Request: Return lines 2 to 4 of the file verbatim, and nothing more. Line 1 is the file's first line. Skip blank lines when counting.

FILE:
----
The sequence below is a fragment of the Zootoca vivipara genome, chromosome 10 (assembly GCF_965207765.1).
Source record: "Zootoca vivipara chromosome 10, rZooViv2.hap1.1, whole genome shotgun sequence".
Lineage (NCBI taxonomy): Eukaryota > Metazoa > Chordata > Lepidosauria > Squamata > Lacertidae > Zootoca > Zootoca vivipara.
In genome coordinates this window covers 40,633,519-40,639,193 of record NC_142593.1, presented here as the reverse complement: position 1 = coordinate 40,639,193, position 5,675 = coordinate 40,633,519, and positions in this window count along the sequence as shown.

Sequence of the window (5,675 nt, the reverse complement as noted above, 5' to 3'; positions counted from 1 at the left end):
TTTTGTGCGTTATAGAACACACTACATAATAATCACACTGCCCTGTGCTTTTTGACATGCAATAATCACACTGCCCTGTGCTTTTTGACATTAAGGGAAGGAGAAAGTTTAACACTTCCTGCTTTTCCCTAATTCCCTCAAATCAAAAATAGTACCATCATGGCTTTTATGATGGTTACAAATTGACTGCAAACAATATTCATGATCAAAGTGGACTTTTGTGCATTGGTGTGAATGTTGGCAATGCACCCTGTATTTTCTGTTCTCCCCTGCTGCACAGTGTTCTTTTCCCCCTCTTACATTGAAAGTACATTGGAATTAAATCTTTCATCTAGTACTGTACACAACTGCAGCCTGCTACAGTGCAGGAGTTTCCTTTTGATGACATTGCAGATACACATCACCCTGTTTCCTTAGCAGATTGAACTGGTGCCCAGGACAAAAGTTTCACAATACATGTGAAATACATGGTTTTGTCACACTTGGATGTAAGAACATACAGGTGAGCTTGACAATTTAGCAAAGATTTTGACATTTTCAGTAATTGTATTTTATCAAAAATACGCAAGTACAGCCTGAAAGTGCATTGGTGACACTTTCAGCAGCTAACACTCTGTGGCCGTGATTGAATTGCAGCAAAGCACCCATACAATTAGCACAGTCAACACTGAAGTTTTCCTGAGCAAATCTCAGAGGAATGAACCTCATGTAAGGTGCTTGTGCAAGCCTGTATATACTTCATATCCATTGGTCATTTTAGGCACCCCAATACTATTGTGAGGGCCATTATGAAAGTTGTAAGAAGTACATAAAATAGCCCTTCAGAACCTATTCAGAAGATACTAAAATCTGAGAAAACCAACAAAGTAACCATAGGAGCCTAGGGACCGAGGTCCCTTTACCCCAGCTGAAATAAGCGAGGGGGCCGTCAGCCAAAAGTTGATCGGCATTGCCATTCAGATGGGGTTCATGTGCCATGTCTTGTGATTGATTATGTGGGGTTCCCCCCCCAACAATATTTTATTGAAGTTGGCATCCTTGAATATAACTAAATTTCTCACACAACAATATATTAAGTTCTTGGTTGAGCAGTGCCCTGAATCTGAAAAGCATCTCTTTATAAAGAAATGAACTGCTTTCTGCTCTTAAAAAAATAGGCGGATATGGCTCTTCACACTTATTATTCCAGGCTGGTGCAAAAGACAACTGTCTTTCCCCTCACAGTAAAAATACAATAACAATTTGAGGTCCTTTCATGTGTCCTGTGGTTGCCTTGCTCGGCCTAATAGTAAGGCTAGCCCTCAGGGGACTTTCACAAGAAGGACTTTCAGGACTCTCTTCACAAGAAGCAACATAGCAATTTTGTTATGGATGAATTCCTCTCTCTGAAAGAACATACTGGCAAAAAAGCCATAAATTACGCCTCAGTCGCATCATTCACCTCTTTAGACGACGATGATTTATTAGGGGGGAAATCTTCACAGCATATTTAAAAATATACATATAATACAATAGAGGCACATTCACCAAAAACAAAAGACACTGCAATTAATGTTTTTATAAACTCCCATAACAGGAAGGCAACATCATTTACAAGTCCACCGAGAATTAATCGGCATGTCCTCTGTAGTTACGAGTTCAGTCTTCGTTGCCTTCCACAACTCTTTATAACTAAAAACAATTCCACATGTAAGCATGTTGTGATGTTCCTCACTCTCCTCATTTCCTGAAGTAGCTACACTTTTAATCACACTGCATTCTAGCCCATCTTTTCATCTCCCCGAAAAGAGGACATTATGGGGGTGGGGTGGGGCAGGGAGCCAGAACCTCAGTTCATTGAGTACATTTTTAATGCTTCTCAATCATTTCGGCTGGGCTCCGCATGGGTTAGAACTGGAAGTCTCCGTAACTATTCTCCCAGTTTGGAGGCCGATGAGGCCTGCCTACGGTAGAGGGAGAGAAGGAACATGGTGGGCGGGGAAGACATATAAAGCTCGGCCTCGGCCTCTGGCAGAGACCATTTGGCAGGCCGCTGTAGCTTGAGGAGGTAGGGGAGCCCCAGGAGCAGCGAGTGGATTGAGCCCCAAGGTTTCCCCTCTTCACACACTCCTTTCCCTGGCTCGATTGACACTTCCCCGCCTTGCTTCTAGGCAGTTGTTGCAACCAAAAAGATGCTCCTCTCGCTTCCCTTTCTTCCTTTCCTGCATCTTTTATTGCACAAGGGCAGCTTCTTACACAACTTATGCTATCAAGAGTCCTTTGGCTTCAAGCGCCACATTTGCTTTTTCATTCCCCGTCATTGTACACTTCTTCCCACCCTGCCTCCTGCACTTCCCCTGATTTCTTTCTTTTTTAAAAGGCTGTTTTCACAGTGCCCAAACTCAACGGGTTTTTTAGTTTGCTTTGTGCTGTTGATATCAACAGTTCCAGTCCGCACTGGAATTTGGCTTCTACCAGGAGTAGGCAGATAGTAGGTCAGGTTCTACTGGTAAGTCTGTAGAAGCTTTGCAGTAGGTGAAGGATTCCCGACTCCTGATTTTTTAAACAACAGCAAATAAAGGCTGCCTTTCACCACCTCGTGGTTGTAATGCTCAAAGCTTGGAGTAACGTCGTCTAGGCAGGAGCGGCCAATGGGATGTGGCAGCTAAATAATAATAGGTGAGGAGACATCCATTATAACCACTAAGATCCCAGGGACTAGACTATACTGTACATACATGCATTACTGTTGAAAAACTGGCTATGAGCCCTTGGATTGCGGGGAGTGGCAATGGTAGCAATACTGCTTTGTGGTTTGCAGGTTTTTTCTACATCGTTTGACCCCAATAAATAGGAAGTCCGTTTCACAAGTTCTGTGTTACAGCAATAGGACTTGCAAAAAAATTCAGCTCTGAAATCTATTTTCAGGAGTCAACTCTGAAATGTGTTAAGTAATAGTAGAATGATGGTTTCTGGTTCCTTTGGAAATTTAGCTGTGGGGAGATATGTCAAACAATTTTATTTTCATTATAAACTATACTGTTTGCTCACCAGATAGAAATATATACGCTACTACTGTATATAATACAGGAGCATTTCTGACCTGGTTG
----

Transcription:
Source record: "Zootoca vivipara chromosome 10, rZooViv2.hap1.1, whole genome shotgun sequence".
Lineage (NCBI taxonomy): Eukaryota > Metazoa > Chordata > Lepidosauria > Squamata > Lacertidae > Zootoca > Zootoca vivipara.
In genome coordinates this window covers 40,633,519-40,639,193 of record NC_142593.1, presented here as the reverse complement: position 1 = coordinate 40,639,193, position 5,675 = coordinate 40,633,519, and positions in this window count along the sequence as shown.